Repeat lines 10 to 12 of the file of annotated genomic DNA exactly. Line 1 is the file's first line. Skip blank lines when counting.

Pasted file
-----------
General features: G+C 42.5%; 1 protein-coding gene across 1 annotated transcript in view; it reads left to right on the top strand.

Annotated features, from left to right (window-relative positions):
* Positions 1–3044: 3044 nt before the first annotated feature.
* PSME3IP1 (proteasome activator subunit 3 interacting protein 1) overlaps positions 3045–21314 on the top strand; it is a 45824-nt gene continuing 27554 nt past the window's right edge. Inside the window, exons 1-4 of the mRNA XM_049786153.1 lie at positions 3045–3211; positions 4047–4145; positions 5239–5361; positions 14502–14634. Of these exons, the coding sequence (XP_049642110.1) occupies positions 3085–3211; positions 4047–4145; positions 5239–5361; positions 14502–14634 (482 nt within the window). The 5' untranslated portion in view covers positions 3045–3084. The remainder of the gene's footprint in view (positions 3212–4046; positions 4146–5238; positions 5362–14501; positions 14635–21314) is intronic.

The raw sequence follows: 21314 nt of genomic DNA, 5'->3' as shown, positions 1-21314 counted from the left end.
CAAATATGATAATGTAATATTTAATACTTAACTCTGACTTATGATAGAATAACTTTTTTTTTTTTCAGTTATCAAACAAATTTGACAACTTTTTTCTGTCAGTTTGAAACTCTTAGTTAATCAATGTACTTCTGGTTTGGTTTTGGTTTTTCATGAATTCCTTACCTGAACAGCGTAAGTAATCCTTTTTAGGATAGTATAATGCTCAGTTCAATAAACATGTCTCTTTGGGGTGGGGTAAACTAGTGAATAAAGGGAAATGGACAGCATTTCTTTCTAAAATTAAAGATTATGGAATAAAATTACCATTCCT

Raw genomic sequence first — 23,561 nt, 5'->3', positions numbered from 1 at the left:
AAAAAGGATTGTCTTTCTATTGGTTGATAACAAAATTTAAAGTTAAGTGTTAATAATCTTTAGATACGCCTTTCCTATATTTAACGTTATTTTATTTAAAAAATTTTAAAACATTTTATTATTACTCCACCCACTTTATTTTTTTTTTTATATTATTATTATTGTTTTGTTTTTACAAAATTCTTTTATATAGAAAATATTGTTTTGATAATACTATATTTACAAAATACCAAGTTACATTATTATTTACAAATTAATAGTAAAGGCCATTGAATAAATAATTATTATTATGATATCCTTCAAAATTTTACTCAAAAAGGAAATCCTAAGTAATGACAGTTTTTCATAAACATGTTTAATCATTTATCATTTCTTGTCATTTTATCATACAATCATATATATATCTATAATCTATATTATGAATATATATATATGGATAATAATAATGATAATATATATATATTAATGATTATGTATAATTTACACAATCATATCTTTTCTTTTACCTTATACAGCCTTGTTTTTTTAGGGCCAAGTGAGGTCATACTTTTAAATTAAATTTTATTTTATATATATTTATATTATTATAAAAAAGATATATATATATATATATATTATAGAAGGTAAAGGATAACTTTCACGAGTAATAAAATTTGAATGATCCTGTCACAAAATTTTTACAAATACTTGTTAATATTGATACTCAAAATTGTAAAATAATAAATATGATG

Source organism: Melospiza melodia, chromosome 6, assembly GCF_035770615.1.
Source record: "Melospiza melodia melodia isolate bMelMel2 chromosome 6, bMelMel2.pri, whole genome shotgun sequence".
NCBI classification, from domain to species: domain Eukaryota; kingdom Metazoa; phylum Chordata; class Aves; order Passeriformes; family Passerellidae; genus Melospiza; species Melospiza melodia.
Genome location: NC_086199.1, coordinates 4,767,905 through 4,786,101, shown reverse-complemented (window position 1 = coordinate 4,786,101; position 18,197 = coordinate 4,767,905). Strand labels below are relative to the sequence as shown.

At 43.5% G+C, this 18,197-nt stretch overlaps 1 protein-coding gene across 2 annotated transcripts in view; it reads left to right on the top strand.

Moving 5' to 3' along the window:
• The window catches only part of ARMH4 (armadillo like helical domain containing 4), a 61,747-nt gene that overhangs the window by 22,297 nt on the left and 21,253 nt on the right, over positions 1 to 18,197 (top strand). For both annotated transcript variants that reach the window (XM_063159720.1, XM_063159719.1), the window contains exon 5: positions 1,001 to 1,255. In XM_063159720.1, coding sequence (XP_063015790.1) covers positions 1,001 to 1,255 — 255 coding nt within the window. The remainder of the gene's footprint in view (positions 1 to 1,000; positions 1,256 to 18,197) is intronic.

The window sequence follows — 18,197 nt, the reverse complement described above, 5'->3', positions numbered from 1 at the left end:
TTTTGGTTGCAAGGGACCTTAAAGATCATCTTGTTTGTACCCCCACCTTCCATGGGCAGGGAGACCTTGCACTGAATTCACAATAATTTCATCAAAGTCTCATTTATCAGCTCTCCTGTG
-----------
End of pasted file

Source record: "Melospiza melodia melodia isolate bMelMel2 chromosome 6, bMelMel2.pri, whole genome shotgun sequence".
NCBI classification, from domain to species: domain Eukaryota; kingdom Metazoa; phylum Chordata; class Aves; order Passeriformes; family Passerellidae; genus Melospiza; species Melospiza melodia.
Genome location: NC_086199.1, coordinates 4,767,905 through 4,786,101, shown reverse-complemented (window position 1 = coordinate 4,786,101; position 18,197 = coordinate 4,767,905). Strand labels below are relative to the sequence as shown.